On Friday, we held our monthly Book Club with hot apple cider and brownies. Look forward to our Book Club post next week! Also on Friday, the Cooking Club held their first club meeting just outside of the library. They tried drinks from around the world. In puzzle-related news, students are making great progress on the current book-themed puzzle. It got complicated at the end, but it should be completed any day now!
Ms. Mitchell-Vayner brought her dog, Lieutenant Commander Data, in for a visit!
The Sophomores spent the week in the library working on their Projects. Students started making an outline for their paper and worked more with databases. They also had work days where they could work on different aspects of their projects with help from Ms. Melinson, Mr. Crabb, and Mr. Wells.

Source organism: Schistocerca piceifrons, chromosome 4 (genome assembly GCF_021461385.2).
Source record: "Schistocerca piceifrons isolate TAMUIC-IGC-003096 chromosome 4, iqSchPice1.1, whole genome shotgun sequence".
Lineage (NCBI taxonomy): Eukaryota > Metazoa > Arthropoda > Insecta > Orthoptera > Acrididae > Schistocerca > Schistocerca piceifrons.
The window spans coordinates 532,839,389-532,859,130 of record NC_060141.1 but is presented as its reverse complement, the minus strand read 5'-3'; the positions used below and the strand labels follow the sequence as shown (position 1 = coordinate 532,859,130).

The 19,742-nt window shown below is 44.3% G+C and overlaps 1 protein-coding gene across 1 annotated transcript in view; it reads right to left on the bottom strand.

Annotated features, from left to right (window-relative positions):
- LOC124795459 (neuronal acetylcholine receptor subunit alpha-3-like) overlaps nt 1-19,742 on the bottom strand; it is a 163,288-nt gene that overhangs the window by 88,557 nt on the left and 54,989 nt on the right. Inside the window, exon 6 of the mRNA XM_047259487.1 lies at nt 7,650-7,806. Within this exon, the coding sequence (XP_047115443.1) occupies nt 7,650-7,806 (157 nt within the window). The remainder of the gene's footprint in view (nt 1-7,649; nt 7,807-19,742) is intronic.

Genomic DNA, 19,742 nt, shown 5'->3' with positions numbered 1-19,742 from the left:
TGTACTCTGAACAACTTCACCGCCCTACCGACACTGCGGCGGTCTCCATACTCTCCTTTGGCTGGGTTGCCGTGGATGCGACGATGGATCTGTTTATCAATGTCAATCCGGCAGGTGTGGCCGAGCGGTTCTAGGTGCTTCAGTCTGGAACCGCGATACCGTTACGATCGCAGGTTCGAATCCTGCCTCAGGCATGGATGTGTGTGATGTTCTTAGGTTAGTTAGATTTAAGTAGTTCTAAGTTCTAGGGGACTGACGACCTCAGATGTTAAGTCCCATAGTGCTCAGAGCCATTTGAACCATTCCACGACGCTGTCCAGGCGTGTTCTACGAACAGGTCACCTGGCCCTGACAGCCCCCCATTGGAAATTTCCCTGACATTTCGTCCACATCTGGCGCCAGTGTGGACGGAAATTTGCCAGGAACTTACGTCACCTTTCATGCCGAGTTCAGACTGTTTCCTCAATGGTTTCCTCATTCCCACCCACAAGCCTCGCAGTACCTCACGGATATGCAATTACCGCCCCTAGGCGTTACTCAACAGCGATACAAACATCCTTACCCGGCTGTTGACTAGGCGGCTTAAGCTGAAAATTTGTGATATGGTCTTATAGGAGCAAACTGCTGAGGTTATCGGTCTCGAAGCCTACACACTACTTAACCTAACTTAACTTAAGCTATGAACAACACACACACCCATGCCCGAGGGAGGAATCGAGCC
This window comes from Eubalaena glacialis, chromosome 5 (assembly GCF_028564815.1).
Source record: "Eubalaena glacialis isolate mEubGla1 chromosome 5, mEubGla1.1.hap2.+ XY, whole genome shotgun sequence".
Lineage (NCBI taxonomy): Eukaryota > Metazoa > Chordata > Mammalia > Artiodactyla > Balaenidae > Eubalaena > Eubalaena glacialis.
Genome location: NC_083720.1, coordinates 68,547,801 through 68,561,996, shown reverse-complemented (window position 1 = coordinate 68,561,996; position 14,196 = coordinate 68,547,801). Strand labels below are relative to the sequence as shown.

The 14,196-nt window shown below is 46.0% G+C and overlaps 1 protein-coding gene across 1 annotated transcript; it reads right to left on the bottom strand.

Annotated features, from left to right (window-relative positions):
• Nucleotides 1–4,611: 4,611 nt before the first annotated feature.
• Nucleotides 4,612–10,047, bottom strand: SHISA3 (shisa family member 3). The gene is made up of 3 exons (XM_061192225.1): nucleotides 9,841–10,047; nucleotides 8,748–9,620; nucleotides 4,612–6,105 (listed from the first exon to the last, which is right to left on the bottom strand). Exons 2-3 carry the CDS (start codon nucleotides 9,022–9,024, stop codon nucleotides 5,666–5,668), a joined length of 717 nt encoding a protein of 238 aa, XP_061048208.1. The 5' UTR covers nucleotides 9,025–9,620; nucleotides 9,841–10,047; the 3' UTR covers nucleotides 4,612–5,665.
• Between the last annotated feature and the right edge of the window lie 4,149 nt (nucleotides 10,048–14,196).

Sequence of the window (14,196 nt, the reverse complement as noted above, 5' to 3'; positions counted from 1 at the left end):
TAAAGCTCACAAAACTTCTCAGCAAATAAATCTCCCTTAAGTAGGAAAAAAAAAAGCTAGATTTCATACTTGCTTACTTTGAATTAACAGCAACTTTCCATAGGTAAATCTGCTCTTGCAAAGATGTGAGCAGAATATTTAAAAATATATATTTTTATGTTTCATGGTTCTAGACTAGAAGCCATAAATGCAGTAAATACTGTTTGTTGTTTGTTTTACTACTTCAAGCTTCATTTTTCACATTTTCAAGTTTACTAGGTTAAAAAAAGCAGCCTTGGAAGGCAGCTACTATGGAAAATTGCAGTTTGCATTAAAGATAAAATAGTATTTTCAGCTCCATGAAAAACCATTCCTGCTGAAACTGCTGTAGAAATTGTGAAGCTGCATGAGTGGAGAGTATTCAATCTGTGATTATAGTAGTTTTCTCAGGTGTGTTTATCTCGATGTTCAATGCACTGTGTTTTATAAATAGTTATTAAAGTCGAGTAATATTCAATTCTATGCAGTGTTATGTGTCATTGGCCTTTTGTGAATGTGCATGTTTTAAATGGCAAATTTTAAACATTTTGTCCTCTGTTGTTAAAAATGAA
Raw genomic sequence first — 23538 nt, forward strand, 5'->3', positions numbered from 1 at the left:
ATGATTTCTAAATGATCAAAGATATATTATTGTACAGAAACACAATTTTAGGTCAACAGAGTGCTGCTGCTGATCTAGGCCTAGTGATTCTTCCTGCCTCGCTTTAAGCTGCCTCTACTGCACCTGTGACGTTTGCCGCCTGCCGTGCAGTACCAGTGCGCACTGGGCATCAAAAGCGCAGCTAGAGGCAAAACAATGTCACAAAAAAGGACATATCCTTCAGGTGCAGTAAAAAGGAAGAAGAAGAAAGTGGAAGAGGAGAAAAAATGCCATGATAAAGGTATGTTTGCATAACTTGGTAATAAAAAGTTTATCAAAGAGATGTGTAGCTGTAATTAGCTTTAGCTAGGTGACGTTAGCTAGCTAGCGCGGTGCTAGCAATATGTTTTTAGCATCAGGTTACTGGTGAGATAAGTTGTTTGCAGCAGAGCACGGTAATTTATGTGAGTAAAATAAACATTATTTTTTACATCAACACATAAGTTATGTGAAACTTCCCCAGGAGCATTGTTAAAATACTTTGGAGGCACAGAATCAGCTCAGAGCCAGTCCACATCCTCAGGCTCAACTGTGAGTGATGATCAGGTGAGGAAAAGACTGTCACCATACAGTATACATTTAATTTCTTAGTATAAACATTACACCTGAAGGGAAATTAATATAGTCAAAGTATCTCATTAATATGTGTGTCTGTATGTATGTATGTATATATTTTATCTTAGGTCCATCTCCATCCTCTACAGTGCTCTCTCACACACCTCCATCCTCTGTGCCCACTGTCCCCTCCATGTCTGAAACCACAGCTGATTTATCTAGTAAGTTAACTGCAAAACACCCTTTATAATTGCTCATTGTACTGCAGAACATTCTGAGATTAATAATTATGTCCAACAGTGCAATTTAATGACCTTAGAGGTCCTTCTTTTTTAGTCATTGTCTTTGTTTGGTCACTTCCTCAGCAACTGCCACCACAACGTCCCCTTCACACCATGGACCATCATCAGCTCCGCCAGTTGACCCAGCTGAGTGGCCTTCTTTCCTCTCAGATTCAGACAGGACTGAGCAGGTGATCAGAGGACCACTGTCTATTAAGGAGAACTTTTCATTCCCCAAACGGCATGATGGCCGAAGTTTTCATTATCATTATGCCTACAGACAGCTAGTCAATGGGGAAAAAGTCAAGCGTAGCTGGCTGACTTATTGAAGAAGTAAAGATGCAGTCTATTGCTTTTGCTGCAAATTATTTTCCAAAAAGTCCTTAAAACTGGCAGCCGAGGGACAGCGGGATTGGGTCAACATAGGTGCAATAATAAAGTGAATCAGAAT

The rest of the week was spent with one event after another. This week is French Week and to celebrate, the library hosted Cafe Panache on Tuesday as they returned for another delightful performance of French cafe songs from the 1930s and 1940s.
On Thursday the Glass Knife held their first Speakeasy of the school year. Students and faculty read poems by fairy lights as the audience snacked on cheese, bread, and desserts. We even had a student sing and play ukulele this year! Click through the slide show to view participants.
Also on Thursday, French teachers Mr. Day and Ms. Meyers hosted a game of Kahoots in the library in honor of French Week. Kahoots is a trivia game where students participate by using their phones or computers to answers questions. The theme of these questions was French culture.
Friday was Rockvember Fest! Rockvember Fest is a fun day where students meet with their advisors to go over their current grades and then participate in a variety of activities. Ms. Melinson’s advisory made breakfast in the morning. At lunchtime, the library was host to puzzles and Jenga and later, another round of Kahoots.